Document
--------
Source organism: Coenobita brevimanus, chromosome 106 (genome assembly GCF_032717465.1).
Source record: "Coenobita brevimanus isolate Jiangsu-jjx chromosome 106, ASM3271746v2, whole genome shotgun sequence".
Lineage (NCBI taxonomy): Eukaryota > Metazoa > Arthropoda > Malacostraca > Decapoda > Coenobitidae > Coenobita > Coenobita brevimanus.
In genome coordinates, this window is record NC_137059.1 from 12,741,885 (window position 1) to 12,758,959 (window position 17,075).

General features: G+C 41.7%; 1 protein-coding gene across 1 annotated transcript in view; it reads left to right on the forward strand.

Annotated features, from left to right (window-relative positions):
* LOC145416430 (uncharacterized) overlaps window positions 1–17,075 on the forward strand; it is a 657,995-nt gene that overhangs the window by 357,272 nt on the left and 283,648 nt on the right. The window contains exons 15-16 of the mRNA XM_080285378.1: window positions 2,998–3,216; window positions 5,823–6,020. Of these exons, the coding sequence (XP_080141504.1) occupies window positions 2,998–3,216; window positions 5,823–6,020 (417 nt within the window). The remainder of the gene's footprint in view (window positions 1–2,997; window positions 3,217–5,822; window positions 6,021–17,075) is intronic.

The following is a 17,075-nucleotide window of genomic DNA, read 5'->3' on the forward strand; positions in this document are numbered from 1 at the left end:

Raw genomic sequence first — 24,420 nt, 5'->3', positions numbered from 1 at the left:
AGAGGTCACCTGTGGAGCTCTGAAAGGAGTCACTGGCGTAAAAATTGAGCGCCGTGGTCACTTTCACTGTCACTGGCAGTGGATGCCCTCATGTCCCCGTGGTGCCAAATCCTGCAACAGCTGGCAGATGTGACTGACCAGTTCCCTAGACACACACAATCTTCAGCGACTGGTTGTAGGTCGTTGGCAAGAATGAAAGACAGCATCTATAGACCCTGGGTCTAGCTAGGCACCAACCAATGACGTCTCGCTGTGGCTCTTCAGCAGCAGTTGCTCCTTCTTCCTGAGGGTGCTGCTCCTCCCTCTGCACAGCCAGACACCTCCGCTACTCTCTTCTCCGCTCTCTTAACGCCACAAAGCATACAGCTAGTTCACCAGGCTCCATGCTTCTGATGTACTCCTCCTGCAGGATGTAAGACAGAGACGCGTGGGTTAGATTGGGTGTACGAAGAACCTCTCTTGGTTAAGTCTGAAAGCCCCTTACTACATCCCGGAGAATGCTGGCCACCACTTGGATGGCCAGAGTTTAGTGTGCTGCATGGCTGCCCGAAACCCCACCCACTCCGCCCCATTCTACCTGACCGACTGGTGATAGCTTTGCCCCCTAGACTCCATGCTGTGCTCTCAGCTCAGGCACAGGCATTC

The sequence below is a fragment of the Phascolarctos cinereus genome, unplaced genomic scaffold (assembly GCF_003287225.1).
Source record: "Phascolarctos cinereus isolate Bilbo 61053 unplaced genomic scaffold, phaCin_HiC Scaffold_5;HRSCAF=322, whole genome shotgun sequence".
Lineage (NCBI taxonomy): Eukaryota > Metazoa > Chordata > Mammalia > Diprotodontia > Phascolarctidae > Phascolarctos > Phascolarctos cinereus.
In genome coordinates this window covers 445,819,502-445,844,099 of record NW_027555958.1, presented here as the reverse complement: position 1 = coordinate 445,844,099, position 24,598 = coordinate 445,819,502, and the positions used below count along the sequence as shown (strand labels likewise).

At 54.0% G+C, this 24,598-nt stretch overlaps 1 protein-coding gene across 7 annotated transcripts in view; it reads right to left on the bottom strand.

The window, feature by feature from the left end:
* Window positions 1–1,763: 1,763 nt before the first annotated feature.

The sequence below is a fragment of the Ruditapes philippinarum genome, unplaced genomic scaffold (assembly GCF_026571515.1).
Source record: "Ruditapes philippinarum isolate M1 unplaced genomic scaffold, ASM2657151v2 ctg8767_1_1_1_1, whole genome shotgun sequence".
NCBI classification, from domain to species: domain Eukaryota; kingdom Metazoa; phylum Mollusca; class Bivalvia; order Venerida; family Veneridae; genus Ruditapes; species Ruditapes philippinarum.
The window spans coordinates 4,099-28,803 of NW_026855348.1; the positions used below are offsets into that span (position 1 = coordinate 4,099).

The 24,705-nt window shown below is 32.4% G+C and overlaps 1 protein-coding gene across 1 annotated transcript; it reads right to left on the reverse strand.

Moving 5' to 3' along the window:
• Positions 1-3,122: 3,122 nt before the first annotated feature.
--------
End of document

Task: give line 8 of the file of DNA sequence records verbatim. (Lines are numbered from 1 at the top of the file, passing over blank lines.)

The following is a 17,075-nucleotide window of genomic DNA, read 5'->3' on the forward strand; positions in this document are numbered from 1 at the left end: